Iso Grifo 427

To accommodate for the big-block V8, they had to adjust several parts of the car. They strengthened the chassis, enlarged the engine compartment and fitted a hood scoop that was necessary for the engine’s deck height. The vehicle truly became an American muscle car, born in Italy.

It seemed that with every model year they were looking to improve the powertrains of the car. The Grifo series II received an even stronger Chevrolet 454 7.4L engine and an improved 5-speed ZF manual transmission. The final model years (1972-1974) featured the less brutal small-block Ford Boss 351 engines. The engine downsizing came as a consequence of the 1970s oil crisis.


From Targas to hood scoops – Designed by Bertone

Iso Grifo is known for its rich Italian style and reliable American powertrains. With a long hood and a dominant fastback line crashing right into the tail section, the Grifo screamed of performance.

The design was a clear example of the long hood and short deck trend in the 1960s.

With tailored wheel arches and carefully placed air vents, Giugiaro sourced inspiration from the world of racing.

Details like air vents and tailored wheel arches served the car’s muscular identity. From the front, the vehicle stood low and looked mean with its pair of circular headlights.

The Series II did not feature major design changes except for the headlight cover. The split grill was a distinct American feature hinting at the American “heart” under the long hood.

With the introduction of bigger engines, the car adopted a hood scoop to accommodate for the height of big-block V8 powertrains. This only helped to promote the muscular look of the vehicle.

Being a true GT car, a sizable trunk for longer rides was a priority. This is why the car features a larger rear deck lid and an overall large rear presence. The back also features a big wraparound backlight which reduced the visual mass of the large rear.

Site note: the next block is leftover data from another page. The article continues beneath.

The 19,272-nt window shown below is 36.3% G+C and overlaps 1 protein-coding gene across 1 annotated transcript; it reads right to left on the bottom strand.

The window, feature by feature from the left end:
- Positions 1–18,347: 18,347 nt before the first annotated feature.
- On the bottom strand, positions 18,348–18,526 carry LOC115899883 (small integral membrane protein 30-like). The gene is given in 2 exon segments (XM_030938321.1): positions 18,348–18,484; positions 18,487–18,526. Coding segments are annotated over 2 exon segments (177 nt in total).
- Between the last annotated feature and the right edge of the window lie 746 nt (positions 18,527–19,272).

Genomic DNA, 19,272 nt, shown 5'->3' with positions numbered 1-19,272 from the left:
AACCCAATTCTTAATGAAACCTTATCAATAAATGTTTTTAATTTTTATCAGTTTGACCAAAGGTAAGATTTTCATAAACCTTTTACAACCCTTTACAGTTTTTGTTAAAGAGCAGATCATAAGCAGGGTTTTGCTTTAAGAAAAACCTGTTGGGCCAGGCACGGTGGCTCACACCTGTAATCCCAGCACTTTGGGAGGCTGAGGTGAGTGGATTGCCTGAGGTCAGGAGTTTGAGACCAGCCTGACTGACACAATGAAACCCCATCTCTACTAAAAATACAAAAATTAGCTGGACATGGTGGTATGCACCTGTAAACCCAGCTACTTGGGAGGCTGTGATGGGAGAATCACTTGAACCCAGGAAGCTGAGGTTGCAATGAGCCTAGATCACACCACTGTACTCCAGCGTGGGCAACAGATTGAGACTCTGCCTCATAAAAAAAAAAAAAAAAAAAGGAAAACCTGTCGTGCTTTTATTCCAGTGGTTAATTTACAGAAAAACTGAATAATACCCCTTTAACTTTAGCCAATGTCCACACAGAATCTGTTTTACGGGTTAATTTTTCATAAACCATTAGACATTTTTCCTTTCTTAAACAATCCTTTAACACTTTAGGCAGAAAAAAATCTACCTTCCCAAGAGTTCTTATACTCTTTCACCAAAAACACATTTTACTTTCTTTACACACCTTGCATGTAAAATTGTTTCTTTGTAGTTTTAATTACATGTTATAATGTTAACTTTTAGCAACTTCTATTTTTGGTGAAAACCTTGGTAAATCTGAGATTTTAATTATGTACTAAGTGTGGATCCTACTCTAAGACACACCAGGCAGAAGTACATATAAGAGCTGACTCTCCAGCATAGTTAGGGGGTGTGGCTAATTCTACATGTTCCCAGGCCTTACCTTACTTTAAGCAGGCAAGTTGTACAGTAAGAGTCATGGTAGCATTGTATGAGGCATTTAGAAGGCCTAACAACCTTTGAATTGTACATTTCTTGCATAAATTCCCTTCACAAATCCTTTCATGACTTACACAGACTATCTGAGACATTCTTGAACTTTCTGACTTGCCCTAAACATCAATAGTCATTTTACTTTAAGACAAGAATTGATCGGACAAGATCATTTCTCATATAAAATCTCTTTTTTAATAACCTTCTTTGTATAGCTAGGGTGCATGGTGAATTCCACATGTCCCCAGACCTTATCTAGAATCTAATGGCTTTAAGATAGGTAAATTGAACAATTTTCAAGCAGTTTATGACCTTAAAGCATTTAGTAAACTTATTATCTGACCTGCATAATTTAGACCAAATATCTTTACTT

The Iso Grifo Corsa featured a completely different design, which was also done by Giugiaro. The Corsa was meant for racing and the design speaks for itself. It takes on a more aerodynamic design, and slightly resembles the iconic sports cars of the era, like the Ferrari 250 GTO.

In 1966 a Targa version was presented at the Turin Motor Show. Very few Targa versions were made and sold in the production run (17 in total).

Specifications and Performance of the Iso Grifo

Engine LocationFront, in-line
DriveRear
ConfigurationV8
Capacity6998cc
Bore and Stroke108 x 95mm
Horsepower390bhp @ 5200rpm
Valve operationPushrod
TransmissionFour-speed Manual
Suspension-frontWishbones and coil spring
Suspension- backDe Dion axle and coil springs
ChassisUnitary
BrakesDisc
Top Speed171 mph
Acceleration0-60mph 7.1 seconds

Racing the Iso Grifo

The Bizzarrini Iso Grifo A3C was the competition version of the A3L super coupe and in 1964 it competed well at Le Mans (finished 14th), Monza, Targa Florio and the one car completed at Sebring. It would be more successful the following year at Le Mans (1965) , finishing 9th.

A3C of Charlie Rainville and Mike Gammino. They failed to finish due to an accident. Photo courtesy of mycarquest.com and The Griffon